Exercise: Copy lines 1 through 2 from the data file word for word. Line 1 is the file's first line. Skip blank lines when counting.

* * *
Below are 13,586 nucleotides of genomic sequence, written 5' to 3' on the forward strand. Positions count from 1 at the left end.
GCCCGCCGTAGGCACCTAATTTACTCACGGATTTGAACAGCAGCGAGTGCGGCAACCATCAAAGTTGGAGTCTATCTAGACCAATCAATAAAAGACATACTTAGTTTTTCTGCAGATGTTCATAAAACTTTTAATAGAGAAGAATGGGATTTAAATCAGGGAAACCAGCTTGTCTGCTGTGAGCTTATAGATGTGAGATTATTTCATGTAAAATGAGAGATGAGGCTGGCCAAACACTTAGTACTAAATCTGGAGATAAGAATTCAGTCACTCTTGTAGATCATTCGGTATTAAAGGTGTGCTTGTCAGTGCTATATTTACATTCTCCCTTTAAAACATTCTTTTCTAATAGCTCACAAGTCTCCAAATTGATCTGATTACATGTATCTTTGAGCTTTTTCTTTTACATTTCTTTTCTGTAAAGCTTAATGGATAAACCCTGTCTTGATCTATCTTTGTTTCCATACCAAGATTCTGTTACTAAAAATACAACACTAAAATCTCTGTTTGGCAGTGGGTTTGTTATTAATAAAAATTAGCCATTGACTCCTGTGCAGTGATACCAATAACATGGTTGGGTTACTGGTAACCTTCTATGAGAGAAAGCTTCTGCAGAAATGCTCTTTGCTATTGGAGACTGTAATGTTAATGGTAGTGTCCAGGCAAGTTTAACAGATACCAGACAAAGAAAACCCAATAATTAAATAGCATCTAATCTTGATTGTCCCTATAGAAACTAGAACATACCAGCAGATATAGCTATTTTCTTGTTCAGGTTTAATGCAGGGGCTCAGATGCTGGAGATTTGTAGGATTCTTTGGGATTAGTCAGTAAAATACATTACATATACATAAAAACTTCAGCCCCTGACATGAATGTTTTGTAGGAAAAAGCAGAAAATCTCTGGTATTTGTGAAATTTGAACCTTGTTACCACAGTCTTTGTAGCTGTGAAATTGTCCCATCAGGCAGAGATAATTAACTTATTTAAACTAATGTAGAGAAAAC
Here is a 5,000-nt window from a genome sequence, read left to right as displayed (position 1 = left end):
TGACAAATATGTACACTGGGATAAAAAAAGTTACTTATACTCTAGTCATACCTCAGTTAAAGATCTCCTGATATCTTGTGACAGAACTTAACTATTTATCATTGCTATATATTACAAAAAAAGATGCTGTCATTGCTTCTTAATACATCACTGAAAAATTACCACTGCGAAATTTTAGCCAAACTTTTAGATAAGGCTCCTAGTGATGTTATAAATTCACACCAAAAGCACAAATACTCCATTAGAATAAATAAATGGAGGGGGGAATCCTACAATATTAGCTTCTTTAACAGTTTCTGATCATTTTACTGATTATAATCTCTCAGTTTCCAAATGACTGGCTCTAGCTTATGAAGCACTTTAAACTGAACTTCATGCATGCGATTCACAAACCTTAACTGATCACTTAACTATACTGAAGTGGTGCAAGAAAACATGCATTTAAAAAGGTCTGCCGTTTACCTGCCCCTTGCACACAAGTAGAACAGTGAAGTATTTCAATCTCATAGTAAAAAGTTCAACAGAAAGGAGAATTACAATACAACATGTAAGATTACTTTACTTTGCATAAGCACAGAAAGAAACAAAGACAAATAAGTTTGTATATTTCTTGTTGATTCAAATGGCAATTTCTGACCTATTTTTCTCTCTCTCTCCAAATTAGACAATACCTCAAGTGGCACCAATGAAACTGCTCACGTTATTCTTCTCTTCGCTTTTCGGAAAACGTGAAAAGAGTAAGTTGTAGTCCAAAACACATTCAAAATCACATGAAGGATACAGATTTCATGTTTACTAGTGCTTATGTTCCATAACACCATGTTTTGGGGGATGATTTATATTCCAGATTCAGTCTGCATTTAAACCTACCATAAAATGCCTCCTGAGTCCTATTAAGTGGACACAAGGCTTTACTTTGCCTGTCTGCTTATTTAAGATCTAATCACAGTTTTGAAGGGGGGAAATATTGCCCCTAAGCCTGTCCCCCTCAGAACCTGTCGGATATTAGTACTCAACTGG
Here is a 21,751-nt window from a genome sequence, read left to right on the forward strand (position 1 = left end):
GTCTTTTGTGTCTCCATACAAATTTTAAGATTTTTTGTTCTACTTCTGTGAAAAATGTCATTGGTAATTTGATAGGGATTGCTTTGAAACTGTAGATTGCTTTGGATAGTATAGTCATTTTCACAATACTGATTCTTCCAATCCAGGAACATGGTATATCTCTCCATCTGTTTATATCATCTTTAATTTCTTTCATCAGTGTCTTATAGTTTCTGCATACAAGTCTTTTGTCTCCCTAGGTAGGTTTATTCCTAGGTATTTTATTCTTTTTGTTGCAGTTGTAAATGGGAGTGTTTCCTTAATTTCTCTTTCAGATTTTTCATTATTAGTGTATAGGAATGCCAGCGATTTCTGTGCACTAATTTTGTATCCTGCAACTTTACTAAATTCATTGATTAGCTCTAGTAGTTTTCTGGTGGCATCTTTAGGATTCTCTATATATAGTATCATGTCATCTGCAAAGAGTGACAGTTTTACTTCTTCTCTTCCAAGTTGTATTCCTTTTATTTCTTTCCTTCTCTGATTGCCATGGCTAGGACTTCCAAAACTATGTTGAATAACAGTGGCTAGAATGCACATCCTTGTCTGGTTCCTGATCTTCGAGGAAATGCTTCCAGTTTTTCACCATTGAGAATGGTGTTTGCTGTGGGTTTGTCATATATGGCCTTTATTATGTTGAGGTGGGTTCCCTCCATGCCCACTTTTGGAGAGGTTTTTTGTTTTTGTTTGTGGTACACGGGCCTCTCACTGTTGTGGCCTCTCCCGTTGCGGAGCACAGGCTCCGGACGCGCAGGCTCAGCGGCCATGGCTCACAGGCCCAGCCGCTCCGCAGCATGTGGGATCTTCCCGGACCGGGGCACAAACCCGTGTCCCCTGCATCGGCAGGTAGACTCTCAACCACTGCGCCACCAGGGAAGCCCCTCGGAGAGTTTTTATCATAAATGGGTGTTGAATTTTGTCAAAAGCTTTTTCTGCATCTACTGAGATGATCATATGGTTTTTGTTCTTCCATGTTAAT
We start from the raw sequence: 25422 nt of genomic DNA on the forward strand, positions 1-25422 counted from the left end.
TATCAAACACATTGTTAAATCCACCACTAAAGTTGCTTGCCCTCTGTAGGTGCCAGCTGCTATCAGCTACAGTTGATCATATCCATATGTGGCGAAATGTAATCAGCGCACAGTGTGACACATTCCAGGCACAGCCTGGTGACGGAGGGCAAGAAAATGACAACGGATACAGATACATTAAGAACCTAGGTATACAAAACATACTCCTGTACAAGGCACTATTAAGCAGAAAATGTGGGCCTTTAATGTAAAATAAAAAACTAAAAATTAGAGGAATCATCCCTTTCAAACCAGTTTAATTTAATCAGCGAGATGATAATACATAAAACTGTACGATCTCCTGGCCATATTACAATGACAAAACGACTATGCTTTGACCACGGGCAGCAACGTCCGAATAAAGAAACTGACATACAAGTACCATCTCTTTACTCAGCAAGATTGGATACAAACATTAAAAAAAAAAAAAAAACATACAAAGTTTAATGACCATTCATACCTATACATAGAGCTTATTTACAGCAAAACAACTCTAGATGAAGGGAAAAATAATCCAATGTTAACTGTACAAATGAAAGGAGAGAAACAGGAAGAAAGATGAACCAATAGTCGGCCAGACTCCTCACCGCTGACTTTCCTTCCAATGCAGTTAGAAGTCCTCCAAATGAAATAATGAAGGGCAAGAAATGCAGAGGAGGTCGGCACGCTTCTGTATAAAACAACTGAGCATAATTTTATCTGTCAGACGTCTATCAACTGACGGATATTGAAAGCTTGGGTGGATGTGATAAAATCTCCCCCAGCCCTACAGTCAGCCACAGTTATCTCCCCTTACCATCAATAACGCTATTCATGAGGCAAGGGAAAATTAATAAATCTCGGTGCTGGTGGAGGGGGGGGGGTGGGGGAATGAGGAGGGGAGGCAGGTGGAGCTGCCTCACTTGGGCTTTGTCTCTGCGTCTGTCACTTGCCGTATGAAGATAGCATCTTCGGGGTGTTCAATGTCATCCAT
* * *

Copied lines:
Below are 13,586 nucleotides of genomic sequence, written 5' to 3' on the forward strand. Positions count from 1 at the left end.
GCCCGCCGTAGGCACCTAATTTACTCACGGATTTGAACAGCAGCGAGTGCGGCAACCATCAAAGTTGGAGTCTATCTAGACCAATCAATAAAAGACATACTTAGTTTTTCTGCAGATGTTCATAAAACTTTTAATAGAGAAGAATGGGATTTAAATCAGGGAAACCAGCTTGTCTGCTGTGAGCTTATAGATGTGAGATTATTTCATGTAAAATGAGAGATGAGGCTGGCCAAACACTTAGTACTAAATCTGGAGATAAGAATTCAGTCACTCTTGTAGATCATTCGGTATTAAAGGTGTGCTTGTCAGTGCTATATTTACATTCTCCCTTTAAAACATTCTTTTCTAATAGCTCACAAGTCTCCAAATTGATCTGATTACATGTATCTTTGAGCTTTTTCTTTTACATTTCTTTTCTGTAAAGCTTAATGGATAAACCCTGTCTTGATCTATCTTTGTTTCCATACCAAGATTCTGTTACTAAAAATACAACACTAAAATCTCTGTTTGGCAGTGGGTTTGTTATTAATAAAAATTAGCCATTGACTCCTGTGCAGTGATACCAATAACATGGTTGGGTTACTGGTAACCTTCTATGAGAGAAAGCTTCTGCAGAAATGCTCTTTGCTATTGGAGACTGTAATGTTAATGGTAGTGTCCAGGCAAGTTTAACAGATACCAGACAAAGAAAACCCAATAATTAAATAGCATCTAATCTTGATTGTCCCTATAGAAACTAGAACATACCAGCAGATATAGCTATTTTCTTGTTCAGGTTTAATGCAGGGGCTCAGATGCTGGAGATTTGTAGGATTCTTTGGGATTAGTCAGTAAAATACATTACATATACATAAAAACTTCAGCCCCTGACATGAATGTTTTGTAGGAAAAAGCAGAAAATCTCTGGTATTTGTGAAATTTGAACCTTGTTACCACAGTCTTTGTAGCTGTGAAATTGTCCCATCAGGCAGAGATAATTAACTTATTTAAACTAATGTAGAGAAAAC